You have to learn how to take care of your material needs without being shackled to a job. Working for someone else is the opposite of job security because they can take your position from you at any time, and then you must beg another master to tell you what to do with the majority of your hours, in exchange for the minimum number of dollars that he can get away with offering you.
True financial security is only possible when you are able to produce enough goods or provide adequate services directly through your own skills, talents and ingenuity, to acquire more financial capital than you need to stay afloat in the wretched swamp of late capitalism.
You have to recognize the toxic and counterproductive agenda that the dominant culture foists upon you. Understanding that you are ultimately captive to its whims, you must decide for yourself how and how much you will engage with it.
At the same time, you have to learn how to communicate with people where they’re at, offer unconditional compassion and withhold judgment when others do not or cannot live up to your standards.
You have to learn how to facilitate meaningful relationships with other individuals who wish to exchange value with you in good faith. You have to accept that taking care of yourself means that sometimes you’d be better off letting someone else do the work so you can focus on producing your own goods or services to offer in exchange.
You have to understand that financial capital is but one abstract form of value that we humans exchange with one another, and those of us who ignore non-monetary forms of capital are in some sense the most impoverished of us all.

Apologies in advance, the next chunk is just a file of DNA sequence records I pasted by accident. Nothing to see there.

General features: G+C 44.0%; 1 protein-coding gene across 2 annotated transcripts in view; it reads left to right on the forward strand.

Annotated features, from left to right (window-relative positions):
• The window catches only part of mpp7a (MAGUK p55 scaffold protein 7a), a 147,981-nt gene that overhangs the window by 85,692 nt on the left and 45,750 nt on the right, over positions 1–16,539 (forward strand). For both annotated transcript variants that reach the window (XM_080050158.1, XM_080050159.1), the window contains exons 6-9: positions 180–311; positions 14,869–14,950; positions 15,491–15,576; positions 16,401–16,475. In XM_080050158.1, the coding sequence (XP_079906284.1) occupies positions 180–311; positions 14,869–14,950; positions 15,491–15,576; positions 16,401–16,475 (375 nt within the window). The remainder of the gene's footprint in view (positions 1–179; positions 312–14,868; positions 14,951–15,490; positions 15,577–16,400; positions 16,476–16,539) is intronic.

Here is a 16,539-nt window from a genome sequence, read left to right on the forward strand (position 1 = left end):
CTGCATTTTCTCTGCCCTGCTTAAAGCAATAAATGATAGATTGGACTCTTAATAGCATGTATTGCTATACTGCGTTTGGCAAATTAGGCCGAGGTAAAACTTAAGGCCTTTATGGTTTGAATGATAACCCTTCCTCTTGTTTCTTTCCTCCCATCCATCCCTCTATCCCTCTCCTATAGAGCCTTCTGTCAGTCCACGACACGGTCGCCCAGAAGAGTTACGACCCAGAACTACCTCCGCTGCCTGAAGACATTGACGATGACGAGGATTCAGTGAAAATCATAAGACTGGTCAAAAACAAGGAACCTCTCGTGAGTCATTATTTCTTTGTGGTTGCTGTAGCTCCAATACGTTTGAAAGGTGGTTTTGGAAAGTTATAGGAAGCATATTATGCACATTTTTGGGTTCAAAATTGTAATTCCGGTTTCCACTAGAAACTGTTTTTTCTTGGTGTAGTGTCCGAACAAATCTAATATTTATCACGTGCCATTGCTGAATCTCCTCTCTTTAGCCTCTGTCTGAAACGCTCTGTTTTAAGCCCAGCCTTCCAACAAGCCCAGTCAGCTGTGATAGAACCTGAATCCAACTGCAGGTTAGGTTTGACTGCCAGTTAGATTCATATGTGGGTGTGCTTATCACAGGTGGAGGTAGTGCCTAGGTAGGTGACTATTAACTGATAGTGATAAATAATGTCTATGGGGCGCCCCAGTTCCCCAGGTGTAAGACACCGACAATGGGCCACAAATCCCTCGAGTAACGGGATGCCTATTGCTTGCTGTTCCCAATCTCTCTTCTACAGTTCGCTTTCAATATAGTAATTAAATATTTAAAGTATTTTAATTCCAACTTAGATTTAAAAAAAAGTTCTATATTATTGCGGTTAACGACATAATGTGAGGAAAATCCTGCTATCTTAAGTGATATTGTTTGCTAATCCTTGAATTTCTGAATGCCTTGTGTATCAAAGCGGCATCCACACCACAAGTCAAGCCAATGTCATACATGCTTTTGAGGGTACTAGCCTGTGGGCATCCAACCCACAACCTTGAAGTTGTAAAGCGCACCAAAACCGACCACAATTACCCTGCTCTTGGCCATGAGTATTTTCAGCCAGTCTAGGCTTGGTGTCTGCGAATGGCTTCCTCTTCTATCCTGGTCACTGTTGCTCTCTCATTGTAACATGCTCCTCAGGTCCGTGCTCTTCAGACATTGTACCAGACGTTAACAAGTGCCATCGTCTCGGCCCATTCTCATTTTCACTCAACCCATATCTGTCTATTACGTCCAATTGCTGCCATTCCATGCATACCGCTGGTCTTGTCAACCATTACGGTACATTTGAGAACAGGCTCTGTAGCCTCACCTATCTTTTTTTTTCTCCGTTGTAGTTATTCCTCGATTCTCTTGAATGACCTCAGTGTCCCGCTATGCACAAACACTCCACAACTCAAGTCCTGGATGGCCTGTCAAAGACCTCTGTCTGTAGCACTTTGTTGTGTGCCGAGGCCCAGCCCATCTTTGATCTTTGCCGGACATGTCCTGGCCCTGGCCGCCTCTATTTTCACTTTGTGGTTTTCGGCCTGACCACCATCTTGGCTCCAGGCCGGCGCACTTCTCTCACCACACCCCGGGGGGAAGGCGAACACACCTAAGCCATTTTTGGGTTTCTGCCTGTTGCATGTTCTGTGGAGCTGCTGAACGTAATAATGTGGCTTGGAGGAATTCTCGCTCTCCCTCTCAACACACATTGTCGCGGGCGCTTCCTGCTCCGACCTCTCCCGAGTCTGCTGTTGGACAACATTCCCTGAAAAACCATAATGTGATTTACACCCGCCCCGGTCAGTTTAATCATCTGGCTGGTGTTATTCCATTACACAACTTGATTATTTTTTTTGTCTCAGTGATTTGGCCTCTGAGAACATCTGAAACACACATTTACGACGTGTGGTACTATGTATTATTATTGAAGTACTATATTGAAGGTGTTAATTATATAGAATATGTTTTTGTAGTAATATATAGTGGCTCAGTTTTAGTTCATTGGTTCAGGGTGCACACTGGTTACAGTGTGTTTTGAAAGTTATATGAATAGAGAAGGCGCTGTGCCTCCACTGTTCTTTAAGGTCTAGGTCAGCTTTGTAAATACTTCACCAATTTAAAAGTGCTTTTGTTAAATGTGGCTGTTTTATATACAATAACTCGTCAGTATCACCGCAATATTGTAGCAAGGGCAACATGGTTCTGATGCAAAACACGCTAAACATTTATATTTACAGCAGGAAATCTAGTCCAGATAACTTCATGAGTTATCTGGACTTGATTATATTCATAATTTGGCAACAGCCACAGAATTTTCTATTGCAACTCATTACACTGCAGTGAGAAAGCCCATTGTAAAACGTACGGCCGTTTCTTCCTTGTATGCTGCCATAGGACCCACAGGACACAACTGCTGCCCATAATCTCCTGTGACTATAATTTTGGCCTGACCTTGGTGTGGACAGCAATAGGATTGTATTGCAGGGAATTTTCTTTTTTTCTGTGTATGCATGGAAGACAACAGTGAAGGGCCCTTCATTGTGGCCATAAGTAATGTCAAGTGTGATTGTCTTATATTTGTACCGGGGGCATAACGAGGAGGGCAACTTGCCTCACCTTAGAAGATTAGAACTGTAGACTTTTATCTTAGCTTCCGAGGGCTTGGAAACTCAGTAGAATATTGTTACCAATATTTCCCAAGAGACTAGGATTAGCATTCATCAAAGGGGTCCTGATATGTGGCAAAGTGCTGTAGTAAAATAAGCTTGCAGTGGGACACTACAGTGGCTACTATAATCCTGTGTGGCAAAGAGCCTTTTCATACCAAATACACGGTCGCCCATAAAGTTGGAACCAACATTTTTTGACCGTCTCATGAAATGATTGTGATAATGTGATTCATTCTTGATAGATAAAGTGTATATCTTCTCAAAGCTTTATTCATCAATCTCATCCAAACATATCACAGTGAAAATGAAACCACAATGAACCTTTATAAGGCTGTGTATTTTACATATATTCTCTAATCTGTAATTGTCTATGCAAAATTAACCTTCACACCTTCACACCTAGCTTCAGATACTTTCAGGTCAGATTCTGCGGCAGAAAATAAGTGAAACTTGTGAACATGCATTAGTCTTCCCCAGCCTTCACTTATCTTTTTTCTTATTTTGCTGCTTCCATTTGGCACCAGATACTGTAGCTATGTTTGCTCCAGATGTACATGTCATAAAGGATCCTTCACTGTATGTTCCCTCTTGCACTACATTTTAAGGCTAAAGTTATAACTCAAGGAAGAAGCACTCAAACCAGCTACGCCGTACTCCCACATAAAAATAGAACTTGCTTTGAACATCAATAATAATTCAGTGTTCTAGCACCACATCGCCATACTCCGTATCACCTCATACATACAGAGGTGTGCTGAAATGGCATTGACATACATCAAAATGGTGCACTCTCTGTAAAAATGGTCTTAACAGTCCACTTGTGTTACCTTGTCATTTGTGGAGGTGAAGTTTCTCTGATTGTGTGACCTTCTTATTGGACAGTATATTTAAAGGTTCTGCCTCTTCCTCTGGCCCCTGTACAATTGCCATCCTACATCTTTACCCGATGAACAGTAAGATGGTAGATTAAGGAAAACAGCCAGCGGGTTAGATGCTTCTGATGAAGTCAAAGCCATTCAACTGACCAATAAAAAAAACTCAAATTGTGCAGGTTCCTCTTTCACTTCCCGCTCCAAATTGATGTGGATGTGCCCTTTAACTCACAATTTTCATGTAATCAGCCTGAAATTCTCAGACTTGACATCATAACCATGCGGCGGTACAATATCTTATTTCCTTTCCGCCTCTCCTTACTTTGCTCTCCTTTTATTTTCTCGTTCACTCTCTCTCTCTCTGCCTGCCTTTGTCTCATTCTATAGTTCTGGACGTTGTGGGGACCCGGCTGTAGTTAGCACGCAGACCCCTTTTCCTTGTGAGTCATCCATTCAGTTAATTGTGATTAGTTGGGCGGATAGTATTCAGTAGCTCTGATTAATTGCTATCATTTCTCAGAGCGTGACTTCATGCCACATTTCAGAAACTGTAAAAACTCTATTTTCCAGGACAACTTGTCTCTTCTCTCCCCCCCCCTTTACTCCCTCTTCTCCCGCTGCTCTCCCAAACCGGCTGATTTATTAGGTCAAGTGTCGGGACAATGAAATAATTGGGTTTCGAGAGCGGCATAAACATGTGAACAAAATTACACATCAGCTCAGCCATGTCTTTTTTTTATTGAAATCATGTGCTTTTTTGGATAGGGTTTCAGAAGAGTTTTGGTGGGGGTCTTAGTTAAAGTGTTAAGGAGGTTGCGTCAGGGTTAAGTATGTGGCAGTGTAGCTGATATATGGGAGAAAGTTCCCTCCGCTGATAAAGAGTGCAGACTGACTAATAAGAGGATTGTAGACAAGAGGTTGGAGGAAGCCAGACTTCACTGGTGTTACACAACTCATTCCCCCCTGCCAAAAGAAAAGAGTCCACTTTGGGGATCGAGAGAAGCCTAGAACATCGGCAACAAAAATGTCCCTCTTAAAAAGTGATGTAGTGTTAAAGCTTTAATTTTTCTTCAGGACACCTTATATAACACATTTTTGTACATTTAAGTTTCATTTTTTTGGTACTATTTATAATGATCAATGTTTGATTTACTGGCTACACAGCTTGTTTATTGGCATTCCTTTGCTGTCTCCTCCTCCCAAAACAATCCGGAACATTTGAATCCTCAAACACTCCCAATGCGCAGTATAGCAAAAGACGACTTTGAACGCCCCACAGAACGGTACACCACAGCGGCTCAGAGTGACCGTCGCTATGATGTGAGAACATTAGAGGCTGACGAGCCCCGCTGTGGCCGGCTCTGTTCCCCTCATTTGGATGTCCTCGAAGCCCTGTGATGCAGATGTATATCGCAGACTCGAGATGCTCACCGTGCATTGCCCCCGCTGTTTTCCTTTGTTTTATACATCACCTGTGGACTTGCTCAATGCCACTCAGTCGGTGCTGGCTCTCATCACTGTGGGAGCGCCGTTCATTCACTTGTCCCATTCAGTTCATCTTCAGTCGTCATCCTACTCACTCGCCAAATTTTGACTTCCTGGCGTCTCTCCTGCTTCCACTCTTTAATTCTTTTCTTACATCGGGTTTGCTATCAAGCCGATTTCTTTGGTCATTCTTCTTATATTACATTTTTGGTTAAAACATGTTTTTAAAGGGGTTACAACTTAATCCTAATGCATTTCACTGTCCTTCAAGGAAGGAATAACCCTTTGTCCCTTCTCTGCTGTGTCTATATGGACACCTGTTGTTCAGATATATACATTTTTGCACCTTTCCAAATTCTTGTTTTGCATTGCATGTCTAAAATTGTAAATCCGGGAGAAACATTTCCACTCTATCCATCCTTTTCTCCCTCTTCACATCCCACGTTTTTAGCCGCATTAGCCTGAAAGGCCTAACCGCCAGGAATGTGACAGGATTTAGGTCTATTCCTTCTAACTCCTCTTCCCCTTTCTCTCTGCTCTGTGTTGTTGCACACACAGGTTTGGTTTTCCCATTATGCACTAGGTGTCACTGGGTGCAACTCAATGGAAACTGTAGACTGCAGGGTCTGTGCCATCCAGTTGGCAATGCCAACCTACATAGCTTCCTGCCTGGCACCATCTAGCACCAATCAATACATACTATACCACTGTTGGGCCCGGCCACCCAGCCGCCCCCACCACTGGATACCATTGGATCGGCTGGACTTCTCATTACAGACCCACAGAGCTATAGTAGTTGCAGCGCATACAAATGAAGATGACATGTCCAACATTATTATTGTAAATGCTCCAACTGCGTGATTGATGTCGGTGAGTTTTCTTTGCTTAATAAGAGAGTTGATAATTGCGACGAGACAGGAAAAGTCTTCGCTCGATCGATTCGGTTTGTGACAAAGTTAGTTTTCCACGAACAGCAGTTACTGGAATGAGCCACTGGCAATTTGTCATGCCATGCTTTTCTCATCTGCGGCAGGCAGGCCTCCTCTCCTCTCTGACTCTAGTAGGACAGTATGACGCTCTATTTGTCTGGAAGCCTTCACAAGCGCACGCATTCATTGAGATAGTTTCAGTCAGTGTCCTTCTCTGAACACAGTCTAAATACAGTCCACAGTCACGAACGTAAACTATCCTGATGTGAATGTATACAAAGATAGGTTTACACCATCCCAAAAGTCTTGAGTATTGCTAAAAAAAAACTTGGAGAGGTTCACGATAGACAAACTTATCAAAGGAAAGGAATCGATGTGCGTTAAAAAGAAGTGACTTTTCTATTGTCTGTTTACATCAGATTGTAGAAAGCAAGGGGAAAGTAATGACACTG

You have to learn how to extend compassion beyond the illusory boundaries of your physical body, and into the people around you and the other-than-human beings who surround you and engulf you at all times, who rely upon you and upon whom you rely as well.
Heaven and hell both arise within the mind, and it’s your choice which one to project onto the world around you.
You have to understand that the crucial process of self-actualization, the apex of human expression as we know it, is an ongoing battle that you will wage every day for the rest of your life. This is the archetypal hero’s journey, a story that our ancestors passed down to us from the time before words. To lay down your sword and admit defeat is not an option.
There is nowhere to go to escape the search for meaning and purpose in the world around us. It’s what we’re hardwired to do.
You may not ever find the answers that you seek, but answers only beg further questions anyway, and the further we travel down the path, the more clear it becomes that no answer will be sufficient enough to quell the urge to keep asking.
Never stop asking the universe what your purpose is, and what its purpose is, because these things are always in a state of flux. The universe is expanding faster than your compassion could ever hope to travel, so you have to learn to accept your limitations in this corporeal form and find beauty in it.
The ceiling above your head could be plywood or it could be a cathedral, but it’s up to you to design and build it either way. Nobody else can construct the mental and spiritual space that you occupy.
You have to learn how to take care of yourself, because existence precedes essence, which means that you are born into this world with the freedom, and indeed the moral imperative, to construct your worldview any way that you see fit. It is your life’s work, and it will remain unfinished after your death.
Keep working. Keep asking. Keep listening. Keep learning.
You have to keep learning.